The special issue securities receive a lot of criticism. Some opponents go so far as to call them “worthless IOUs.” However, the Social Security program points out that the investments are “backed by the full faith and credit of the U.S. Government” — a government that has never failed to repay Social Security with interest.

Devin Carroll, author of “Social Security Basics” and founder of SocialSecurityIntellegence.com, says this mistrust of special issue securities is misplaced.

“There are plenty of people out there who don’t like this arrangement,” said Carroll. “They think that the funds should be paid and literally be segregated in a stand-alone account. However, when you look at the numbers, it’s a very good thing that the trust fund has these IOUs in it.”

When will the Social Security trust fund run out of money?

Analysts currently predict the Social Security trust fund will run out of money in 2035. But Carroll explains that the interest received on securities has helped to bolster the funds.

“At the end of 2017, reserves for Social Security retirement benefits was $2.9 trillion. When you dig into the source of this $2.9 trillion, it’s interesting to note that $1.9 trillion is from interest earned on those IOUs from the treasury,” said Carroll. This means that If we wouldn’t have used the current arrangement, and just left the money sitting there in the trust fund, Social Security would actually run out long before 2034.

Nonetheless, there is a shortfall on the horizon — one that’s too big for the trust funds to sustain in the long term. That’s the bad news. The good news is that experts say there’s no reason to panic.

“Here's why the sky isn't falling: The Social Security Trust Fund is projected to become depleted in less than two decades, but that is not the only, or even the main source of funds for Social Security benefits,” said Emily Guy Birken, author of “Making Social Security Work for You.” “Once the trust fund is gone, each year's tax revenue is projected to pay for approximately 75% of the benefits that are currently promised. While 75% of a promise is hardly worth cheering for, it's still far better than nothing.”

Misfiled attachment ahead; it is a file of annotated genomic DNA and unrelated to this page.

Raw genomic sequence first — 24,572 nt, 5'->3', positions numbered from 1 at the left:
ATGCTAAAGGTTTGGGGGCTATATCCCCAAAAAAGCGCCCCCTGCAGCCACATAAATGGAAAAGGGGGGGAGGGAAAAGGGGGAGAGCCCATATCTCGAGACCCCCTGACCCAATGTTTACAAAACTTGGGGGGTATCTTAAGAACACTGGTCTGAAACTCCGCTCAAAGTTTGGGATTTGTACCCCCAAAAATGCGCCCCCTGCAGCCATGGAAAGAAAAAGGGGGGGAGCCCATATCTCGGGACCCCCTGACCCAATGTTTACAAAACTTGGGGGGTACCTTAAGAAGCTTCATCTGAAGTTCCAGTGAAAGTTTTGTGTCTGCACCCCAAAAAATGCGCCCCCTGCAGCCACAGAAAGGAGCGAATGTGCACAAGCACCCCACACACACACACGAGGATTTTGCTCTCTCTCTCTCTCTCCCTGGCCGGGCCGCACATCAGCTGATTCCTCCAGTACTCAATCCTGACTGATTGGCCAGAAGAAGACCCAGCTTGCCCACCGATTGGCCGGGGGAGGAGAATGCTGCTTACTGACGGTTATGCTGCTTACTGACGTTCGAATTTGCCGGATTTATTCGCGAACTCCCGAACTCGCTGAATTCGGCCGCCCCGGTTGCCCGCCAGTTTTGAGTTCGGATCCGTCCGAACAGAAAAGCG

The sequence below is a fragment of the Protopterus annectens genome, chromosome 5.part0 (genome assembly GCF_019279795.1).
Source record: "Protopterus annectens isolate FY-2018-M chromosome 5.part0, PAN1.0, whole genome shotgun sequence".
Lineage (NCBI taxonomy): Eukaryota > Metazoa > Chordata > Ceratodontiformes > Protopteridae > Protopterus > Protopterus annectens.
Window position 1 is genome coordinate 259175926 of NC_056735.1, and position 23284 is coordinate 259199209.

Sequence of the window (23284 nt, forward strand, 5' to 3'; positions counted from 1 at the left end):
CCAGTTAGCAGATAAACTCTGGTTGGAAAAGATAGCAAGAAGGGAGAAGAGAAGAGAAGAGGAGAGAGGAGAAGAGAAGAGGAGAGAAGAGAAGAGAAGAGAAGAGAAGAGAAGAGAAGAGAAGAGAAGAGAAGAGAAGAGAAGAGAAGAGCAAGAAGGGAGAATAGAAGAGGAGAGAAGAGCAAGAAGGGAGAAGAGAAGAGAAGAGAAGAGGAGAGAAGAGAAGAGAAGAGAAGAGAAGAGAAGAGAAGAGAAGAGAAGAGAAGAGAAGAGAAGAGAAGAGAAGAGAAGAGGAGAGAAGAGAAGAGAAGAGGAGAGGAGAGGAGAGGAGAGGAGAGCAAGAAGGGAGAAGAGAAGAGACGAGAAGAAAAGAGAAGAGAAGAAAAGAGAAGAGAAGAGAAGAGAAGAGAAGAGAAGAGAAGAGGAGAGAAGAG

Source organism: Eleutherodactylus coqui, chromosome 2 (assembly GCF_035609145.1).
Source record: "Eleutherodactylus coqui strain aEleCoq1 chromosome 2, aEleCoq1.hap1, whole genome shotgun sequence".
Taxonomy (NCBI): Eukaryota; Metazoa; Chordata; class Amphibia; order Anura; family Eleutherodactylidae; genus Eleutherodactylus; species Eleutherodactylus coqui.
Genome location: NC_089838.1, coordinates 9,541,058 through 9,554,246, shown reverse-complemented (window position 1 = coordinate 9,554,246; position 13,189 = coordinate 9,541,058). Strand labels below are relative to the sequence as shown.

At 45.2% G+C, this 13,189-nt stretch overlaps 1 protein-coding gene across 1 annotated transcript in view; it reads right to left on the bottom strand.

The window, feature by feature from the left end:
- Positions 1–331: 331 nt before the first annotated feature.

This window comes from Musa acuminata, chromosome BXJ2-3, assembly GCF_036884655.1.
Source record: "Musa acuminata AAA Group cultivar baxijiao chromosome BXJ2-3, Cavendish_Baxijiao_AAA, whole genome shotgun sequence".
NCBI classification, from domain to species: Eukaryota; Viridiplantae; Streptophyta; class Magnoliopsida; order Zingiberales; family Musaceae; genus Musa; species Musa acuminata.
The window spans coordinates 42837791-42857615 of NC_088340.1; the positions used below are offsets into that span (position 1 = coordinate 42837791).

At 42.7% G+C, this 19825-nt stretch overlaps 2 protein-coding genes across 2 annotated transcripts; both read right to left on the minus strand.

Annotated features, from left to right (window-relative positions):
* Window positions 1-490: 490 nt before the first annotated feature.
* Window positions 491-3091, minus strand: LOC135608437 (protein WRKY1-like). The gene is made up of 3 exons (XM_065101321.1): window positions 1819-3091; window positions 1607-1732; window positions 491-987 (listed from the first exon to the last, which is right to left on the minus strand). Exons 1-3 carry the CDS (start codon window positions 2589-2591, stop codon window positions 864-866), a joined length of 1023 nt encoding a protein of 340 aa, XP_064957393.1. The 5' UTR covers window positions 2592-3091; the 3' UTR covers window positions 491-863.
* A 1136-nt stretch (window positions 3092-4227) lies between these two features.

A call for action on the Social Security trust fund

Although the Social Security trust fund has never been depleted in the past, in 1982, the nation experienced a very close call. At the time, Congress had to enact emergency legislation that let the fund borrow from other government trust funds. Later, those funds were repaid plus interest and President Reagan signed into law the Social Security Amendments of 1983 — legislation that strengthened the trust fund with higher taxes, among a number of other provisions.

Now, the country again faces the potential emptying of the Social Security trust funds. According to Guy Birken, we still have time to avert this projected shortfall, provided Congress is willing to act before then.

“There have been tweaks and changes to Social Security throughout its more than 85-year history for this very reason — to prepare for coming demographic changes that will affect benefits and beneficiaries,” she said.

The Social Security board of trustees is urging lawmakers to act now, before the trust fund gets anywhere close to depletion and while more potential solutions to the problem still remain available.

The final word on the Social Security trust fund

There’s no need to worry right now about the availability of Social Security, or a potential reduction in payments when you retire. However, it’s a good idea to plan for your retirement in other ways. This advice would be true whether the Social Security funds were projected to be depleted or not.

Social Security wasn’t designed to be your sole source of income once you retire. Guy Birken explains that in 2019, the average Social Security benefit is just $1,461 per month for an individual or $2,448 for a couple. That’s “barely enough to live on in most areas of the country — and that’s before you even factor in the potential for poor health in retirement,” she said.

As for the impending depletion of the trust fund, it should inspire you to get proactive about boosting your retirement savings.